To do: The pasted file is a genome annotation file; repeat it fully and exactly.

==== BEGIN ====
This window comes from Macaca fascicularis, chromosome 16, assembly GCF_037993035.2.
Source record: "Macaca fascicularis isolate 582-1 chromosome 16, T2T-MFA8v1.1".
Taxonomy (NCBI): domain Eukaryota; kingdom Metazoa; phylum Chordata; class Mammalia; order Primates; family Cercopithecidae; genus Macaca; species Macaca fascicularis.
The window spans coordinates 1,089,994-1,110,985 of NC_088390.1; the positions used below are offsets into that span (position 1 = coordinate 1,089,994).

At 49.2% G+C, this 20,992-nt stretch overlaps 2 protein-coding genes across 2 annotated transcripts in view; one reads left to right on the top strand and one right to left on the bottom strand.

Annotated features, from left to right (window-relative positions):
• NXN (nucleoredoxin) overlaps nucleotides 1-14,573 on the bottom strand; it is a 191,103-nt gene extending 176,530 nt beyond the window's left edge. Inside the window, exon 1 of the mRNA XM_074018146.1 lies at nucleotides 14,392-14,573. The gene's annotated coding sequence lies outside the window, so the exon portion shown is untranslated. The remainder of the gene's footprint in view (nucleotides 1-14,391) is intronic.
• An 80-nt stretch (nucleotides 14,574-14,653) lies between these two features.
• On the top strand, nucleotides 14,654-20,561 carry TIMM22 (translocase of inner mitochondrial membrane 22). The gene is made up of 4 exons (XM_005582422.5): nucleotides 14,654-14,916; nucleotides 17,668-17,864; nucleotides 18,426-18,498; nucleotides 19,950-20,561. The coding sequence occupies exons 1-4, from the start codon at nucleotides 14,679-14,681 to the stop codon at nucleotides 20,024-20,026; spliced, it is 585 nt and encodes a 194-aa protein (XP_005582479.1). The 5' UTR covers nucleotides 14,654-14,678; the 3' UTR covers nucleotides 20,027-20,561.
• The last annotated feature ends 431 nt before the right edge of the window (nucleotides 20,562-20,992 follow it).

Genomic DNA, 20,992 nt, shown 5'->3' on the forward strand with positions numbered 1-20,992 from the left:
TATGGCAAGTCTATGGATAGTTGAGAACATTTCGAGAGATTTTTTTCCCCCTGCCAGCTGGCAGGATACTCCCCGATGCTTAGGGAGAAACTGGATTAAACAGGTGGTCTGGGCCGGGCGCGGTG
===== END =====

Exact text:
This window comes from Macaca fascicularis, chromosome 16, assembly GCF_037993035.2.
Source record: "Macaca fascicularis isolate 582-1 chromosome 16, T2T-MFA8v1.1".
Taxonomy (NCBI): domain Eukaryota; kingdom Metazoa; phylum Chordata; class Mammalia; order Primates; family Cercopithecidae; genus Macaca; species Macaca fascicularis.
The window spans coordinates 1,089,994-1,110,985 of NC_088390.1; the positions used below are offsets into that span (position 1 = coordinate 1,089,994).

At 49.2% G+C, this 20,992-nt stretch overlaps 2 protein-coding genes across 2 annotated transcripts in view; one reads left to right on the top strand and one right to left on the bottom strand.

Annotated features, from left to right (window-relative positions):
• NXN (nucleoredoxin) overlaps nucleotides 1-14,573 on the bottom strand; it is a 191,103-nt gene extending 176,530 nt beyond the window's left edge. Inside the window, exon 1 of the mRNA XM_074018146.1 lies at nucleotides 14,392-14,573. The gene's annotated coding sequence lies outside the window, so the exon portion shown is untranslated. The remainder of the gene's footprint in view (nucleotides 1-14,391) is intronic.
• An 80-nt stretch (nucleotides 14,574-14,653) lies between these two features.
• On the top strand, nucleotides 14,654-20,561 carry TIMM22 (translocase of inner mitochondrial membrane 22). The gene is made up of 4 exons (XM_005582422.5): nucleotides 14,654-14,916; nucleotides 17,668-17,864; nucleotides 18,426-18,498; nucleotides 19,950-20,561. The coding sequence occupies exons 1-4, from the start codon at nucleotides 14,679-14,681 to the stop codon at nucleotides 20,024-20,026; spliced, it is 585 nt and encodes a 194-aa protein (XP_005582479.1). The 5' UTR covers nucleotides 14,654-14,678; the 3' UTR covers nucleotides 20,027-20,561.
• The last annotated feature ends 431 nt before the right edge of the window (nucleotides 20,562-20,992 follow it).

Genomic DNA, 20,992 nt, shown 5'->3' on the forward strand with positions numbered 1-20,992 from the left:
TATGGCAAGTCTATGGATAGTTGAGAACATTTCGAGAGATTTTTTTCCCCCTGCCAGCTGGCAGGATACTCCCCGATGCTTAGGGAGAAACTGGATTAAACAGGTGGTCTGGGCCGGGCGCGGTG